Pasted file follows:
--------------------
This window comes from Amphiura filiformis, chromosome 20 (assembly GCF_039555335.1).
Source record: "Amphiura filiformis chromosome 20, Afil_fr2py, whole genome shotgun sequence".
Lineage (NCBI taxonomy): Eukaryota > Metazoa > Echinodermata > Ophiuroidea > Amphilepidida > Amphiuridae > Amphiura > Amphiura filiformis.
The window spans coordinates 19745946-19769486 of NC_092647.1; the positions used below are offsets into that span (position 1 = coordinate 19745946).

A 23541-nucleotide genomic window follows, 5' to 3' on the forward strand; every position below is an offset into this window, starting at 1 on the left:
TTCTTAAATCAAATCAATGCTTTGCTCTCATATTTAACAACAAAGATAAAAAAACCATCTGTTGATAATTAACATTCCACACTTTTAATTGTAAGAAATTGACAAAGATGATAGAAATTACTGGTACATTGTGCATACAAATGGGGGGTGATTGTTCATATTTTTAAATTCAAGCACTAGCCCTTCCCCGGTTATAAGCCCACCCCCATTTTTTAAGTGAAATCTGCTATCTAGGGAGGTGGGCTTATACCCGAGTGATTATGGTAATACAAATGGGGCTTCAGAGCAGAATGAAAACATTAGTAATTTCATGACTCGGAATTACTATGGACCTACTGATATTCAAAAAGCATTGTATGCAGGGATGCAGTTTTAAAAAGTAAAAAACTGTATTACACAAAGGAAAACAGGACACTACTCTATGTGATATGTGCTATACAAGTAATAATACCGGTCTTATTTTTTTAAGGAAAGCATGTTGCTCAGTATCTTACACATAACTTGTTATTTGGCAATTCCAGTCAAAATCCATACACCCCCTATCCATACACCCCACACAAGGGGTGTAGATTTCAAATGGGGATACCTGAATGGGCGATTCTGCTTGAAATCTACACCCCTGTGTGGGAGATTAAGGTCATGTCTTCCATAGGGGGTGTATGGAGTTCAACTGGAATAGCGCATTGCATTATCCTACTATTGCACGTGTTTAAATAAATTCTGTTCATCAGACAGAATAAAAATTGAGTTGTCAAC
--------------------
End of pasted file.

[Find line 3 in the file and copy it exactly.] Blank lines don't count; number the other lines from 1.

Lineage (NCBI taxonomy): Eukaryota > Metazoa > Echinodermata > Ophiuroidea > Amphilepidida > Amphiuridae > Amphiura > Amphiura filiformis.